Kevin Chang: [00:14:08]

Did you have like events on the calendar that you were training. Typically for training in for them out for them. You know, what was kind of your yearly view of your training? What did that kind of look like?

Matt Forsman: [00:14:20]

Well, when I was in serious marathon mode, it was basically two events a year, if the stars aligned. A spring marathon, a fall and a winter marathon towards the end of this period, I was usually only doing like one serious marathon a year, just because the training cycle for that. It's massive and it's all consuming and you know, it's a big, big effort as you guys know

Bertrand Newson: [00:14:40]

Matt, share some of those races promote those events. You're a race director yourself, so share the love when some of those marathons that you had.

Matt Forsman: [00:14:48]

Number one, you never forget your first, there's midnight sun marathon in Anchorage. Beautiful setting takes place during the summer solstice. I'll never forget that race because I made every single rookie neophyte mistake. One could make. Some wonderful, wonderful developmental opportunities. Some wonderful learnings took place there.
So mayors midnight sun fantastic event, highly recommend number two, rock and roll. San Diego. And that marathon was all about redemption because Anchorage had been such a dumpster fire, right? Total debacle. So all about redemption in San Diego, I was bound and determined to qualify for Boston. That was going to be the race.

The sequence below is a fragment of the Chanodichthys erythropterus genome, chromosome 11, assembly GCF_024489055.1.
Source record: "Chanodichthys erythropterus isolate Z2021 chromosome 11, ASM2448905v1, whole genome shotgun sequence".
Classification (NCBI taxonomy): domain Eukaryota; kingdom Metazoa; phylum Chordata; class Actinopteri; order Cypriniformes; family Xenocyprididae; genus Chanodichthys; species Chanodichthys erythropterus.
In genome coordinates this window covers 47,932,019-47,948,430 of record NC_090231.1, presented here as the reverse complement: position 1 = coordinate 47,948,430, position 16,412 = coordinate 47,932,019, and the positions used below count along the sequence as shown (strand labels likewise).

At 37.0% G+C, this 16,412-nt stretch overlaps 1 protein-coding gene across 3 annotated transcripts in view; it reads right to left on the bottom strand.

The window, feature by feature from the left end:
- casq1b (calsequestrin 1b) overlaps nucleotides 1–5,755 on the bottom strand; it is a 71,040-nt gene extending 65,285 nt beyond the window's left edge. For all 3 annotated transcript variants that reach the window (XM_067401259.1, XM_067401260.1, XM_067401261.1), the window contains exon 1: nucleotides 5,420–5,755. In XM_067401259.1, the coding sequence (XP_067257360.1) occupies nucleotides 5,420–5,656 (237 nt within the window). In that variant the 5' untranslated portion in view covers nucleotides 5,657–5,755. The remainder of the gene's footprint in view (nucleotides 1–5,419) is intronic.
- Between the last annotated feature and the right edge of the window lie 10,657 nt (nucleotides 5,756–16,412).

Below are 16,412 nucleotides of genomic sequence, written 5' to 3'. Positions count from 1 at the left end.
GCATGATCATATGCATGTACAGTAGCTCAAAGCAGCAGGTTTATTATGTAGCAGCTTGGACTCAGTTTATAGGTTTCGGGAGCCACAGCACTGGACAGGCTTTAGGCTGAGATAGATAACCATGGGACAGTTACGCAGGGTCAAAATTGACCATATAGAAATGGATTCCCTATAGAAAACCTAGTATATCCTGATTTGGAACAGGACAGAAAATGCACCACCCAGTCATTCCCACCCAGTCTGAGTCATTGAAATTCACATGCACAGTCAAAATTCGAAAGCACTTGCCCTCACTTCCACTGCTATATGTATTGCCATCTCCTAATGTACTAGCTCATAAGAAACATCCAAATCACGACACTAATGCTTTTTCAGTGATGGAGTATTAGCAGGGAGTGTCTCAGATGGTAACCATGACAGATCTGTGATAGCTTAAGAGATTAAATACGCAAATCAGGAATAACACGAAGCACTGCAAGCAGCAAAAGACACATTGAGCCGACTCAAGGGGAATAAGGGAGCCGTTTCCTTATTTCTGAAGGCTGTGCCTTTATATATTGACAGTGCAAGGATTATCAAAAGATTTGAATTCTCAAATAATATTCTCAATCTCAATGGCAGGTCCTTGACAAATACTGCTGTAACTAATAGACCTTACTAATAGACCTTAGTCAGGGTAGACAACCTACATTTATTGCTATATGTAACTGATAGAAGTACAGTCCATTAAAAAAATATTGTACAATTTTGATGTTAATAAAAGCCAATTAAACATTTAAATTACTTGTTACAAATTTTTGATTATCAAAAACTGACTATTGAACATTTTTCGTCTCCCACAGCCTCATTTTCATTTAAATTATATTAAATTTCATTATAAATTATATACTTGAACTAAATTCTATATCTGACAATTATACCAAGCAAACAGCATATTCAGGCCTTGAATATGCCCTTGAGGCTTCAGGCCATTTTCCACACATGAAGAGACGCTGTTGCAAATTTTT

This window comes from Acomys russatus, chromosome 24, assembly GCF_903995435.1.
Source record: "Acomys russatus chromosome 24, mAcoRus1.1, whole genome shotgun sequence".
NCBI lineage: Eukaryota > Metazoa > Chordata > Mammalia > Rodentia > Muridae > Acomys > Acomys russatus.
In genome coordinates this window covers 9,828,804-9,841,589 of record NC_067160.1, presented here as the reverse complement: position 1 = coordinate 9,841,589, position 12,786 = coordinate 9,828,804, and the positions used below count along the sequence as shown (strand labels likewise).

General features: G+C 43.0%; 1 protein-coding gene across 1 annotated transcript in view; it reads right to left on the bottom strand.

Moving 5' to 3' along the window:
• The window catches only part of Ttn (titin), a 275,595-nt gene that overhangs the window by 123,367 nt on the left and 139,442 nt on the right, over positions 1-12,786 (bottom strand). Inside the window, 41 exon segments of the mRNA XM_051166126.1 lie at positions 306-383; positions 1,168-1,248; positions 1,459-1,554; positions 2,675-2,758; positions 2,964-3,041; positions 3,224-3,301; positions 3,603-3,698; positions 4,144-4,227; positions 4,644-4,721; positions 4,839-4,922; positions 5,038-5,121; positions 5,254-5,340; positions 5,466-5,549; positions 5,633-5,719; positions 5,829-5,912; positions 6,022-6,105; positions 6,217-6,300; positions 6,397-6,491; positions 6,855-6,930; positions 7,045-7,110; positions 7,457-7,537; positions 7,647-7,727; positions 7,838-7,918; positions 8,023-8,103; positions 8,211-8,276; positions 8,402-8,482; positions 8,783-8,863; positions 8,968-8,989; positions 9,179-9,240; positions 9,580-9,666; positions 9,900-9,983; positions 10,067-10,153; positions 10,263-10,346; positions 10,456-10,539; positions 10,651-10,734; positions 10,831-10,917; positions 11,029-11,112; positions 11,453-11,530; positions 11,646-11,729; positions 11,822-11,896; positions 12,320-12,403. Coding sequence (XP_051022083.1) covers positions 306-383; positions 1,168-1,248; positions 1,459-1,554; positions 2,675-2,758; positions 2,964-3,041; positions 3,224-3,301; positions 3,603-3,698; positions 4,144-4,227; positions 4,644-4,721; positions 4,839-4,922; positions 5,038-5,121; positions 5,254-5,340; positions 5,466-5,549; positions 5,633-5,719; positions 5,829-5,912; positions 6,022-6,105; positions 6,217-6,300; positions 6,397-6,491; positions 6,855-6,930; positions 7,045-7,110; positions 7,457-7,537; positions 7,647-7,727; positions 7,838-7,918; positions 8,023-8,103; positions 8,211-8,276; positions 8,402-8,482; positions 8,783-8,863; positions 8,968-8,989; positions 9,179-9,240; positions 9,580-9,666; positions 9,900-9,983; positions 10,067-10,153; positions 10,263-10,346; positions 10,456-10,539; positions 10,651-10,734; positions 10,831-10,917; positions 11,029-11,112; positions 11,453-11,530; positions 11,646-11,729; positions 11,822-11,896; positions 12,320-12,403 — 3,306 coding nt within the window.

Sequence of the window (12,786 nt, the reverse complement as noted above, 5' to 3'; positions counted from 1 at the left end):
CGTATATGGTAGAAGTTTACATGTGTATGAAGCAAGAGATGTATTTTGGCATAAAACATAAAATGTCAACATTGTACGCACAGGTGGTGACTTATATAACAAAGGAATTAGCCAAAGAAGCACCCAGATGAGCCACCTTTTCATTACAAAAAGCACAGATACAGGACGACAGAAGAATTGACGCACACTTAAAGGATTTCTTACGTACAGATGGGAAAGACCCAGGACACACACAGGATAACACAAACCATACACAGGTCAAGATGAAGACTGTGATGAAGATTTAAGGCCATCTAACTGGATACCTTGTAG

And I did manage to qualify there, but it was no walk in the park, had some, some serious GI issues around mile 15, just when I was thinking, okay, this is looking good. Right? I'm in good shape. Then started having GI issues. And then now it's just a sprain my ankle at mile 21. So that was number two, number three, Chicago marathon.
Amazing advent. I mean, either you guys done Chicago ?

Kevin Chang: [00:15:56]

I have not.

Bertrand Newson: [00:15:56]

Three times.

Matt Forsman: [00:15:57]

I've done it three times as well. I did it in 2003, four and five. And that, that race, I mean, all of them have a special place in my heart, but Chicago, you know, managed to post a personal best there three times in a year.
And that's just like the people come out for that event. Like nothing I've ever seen aside from Boston. Yeah.
So Chicago, three times calender national, twice Calor national is where I've hosted my fastest, which was a two 43. And then we'll actually. I did do the North face endurance challenge marathon as well, a few years ago. That was cool too very different experience, but yeah, great event.

Bertrand Newson: [00:16:36]